INTRODUCTION
Early Treatment of Anemia: Improving Therapeutic Effectiveness for the Cancer Patient
Paper Symposium
Activity Date: May 2007  — Activity Info: Volume 4, (5)
Goals & Objectives | Faculty | Introduction | Full Activity Content | CME Test & Evaluation (CME Expired)

 
Early Treatment of Anemia: Improving Therapeutic Effectiveness for the Cancer Patient
Anthony P. Morreale, PharmD, MBA, BCPS*

The challenges of delivering supportive care in oncology have differed somewhat through the ages. In the past, the goal was to slow tumor growth, at any cost. As a result, adverse effects of chemotherapy were an inevitable and untreated part of the course. Today's oncology practice focuses not only on remission and cure, but also on minimizing the negative impact of cancer treatment. As a result, supportive care therapy has become a critical component of all chemotherapy regimens. Yet there are still instances when clinicians who try desperately to cure patients with aggressive, dose-intense regimens lose sight of how these treatments can impact a patient's day-to-day life. Although considerable progress has been made in preventing or alleviating many of the common toxicities associated with cancer and its therapy, some complications, such as anemia, are often overlooked, left untreated, or considered of lesser importance by healthcare providers. Many patients with hemoglobin (Hgb) levels less than the recommended target of 11 g/dL to 12 g/dL are never treated with erythropoietic therapy.1 

One of the major myelosuppressive effects of chemotherapy, anemia may be secondary to blood loss, displacement of normal bone marrow cells by malignant cells, myelotoxic therapy, or the tumor itself. Practitioners may not always adequately assess anemia unless it represents a source of significant symptoms or patient distress. Risk factors include platinum-based treatment regimens, specific tumor types, and low baseline Hgb levels. Anemia may have an impact on patient performance status, clinical symptoms, and possibly, therapeutic efficacy and survival.  The economic burden of anemia is substantial, with costs of untreated anemia arising from lost wages, increased hospitalization stays, and increased morbidity and mortality. Correction of anemia in patients with cancer has been demonstrated to result in substantial clinical improvements, in addition to diminished need for transfusions and possibly chemotherapy dose reductions and delays in chemotherapy administration. Therapeutic interventions, directed toward the underlying etiology of the anemia, involve iron supplementation, blood transfusion, and administration of recombinant human erythropoietin. Prior to the development of erythropoietic agents, transfusions were a mainstay of anemia treatment, often employed at significantly higher Hgb concentrations than that of today's levels. Erythropoietic agents have been shown in numerous well-controlled studies to increase Hgb levels, reduce the need for transfusions, and minimize anemia-related symptoms in patients with chemotherapy-induced anemia (CIA). However, these agents are also associated with substantial costs, consistently ranking as one of the highest annual drug expenditures. As a result, many healthcare providers have been charged with identifying the most cost-effective therapy, without compromising efficacy, patient safety, and convenience.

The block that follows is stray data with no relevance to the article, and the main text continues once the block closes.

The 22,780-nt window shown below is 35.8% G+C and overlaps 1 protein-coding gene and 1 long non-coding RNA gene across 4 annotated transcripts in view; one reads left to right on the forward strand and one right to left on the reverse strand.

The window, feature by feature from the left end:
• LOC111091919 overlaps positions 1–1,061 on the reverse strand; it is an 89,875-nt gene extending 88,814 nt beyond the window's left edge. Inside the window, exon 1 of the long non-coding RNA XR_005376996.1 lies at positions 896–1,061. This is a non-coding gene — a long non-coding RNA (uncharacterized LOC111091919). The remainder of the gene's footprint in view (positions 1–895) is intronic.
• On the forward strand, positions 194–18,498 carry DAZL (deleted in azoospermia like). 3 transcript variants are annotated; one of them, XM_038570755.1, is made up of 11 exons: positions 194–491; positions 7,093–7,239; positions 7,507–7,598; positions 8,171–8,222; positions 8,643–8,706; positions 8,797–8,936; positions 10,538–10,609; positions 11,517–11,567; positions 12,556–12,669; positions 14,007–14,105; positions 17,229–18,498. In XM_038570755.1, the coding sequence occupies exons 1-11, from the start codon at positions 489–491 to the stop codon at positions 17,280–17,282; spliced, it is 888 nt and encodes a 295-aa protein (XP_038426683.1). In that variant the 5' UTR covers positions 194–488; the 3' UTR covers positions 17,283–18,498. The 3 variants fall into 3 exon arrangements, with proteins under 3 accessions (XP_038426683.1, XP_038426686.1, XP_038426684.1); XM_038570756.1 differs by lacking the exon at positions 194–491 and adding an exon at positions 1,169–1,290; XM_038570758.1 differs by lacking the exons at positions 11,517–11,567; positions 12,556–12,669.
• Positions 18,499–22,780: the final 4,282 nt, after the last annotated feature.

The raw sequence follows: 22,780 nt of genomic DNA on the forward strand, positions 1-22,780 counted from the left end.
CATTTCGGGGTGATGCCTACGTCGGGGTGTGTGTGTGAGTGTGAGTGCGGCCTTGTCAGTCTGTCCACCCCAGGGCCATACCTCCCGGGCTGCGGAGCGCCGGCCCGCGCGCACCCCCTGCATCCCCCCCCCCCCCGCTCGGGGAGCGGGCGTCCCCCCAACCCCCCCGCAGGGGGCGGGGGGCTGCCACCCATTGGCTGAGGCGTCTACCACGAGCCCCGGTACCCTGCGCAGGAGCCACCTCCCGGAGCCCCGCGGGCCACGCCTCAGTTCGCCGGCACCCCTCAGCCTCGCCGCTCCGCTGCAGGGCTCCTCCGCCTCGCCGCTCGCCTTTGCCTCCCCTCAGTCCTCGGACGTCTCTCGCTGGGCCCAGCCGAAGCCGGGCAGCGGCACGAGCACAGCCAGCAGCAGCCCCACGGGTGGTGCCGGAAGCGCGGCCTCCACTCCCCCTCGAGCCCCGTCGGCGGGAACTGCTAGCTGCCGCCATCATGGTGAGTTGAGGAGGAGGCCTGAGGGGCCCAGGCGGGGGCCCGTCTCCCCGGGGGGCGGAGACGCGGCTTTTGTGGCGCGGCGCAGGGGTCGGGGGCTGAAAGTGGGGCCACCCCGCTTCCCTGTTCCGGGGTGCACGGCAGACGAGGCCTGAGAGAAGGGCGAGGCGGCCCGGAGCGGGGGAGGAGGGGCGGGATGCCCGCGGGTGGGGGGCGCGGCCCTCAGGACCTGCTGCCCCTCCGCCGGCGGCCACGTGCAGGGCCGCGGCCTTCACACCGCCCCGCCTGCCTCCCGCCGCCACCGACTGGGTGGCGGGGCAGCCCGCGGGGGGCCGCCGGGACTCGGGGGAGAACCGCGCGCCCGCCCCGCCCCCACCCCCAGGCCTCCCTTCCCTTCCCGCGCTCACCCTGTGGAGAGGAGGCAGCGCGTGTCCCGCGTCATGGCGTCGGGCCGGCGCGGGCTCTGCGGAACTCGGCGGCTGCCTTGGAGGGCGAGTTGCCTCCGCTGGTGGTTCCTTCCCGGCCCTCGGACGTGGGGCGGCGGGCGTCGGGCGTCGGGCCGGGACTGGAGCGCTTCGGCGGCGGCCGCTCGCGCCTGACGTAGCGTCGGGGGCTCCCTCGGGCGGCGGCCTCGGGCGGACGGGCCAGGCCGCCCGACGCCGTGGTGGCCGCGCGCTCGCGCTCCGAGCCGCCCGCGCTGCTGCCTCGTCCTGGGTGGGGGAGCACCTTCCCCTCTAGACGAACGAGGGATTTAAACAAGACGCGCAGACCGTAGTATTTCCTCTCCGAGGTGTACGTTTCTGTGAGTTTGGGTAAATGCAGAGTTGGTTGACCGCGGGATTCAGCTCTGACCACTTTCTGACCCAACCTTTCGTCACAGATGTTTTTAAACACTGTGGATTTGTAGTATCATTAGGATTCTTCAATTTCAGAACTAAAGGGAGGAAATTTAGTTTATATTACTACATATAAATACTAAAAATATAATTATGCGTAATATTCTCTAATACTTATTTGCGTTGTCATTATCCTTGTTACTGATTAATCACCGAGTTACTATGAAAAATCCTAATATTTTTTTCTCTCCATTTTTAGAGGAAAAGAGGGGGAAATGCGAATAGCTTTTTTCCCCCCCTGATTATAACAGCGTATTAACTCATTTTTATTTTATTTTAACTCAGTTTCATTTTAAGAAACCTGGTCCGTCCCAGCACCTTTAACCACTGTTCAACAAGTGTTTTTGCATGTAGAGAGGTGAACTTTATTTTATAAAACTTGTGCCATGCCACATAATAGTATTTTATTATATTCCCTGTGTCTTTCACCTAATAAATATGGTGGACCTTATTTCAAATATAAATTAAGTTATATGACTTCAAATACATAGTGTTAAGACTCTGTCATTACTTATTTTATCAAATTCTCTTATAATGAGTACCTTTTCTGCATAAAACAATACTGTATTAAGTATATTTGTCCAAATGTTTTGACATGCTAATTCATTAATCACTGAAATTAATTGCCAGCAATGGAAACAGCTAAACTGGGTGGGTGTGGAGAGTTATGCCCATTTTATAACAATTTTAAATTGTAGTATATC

More than ever before, pharmacists have become immersed in oncology supportive care services, managing the often unavoidable and complicated adverse effects of today's intense chemotherapy regimens. At many institutions, a rounding pharmacist is often a catalyst for initiation of growth factors for anemia, thrombocytopenia, and neutropenia. Pharmacists are frequently charged with reviewing pertinent laboratory values, evaluating symptoms, and making therapeutic recommendations. Hospital and managed care pharmacists, in particular, are often given the responsibility of minimizing costs and optimizing efficient utilization of erythropoietic therapy. Therefore, it is critical for these providers to be well versed in the clinical and economic aspects of managing CIA.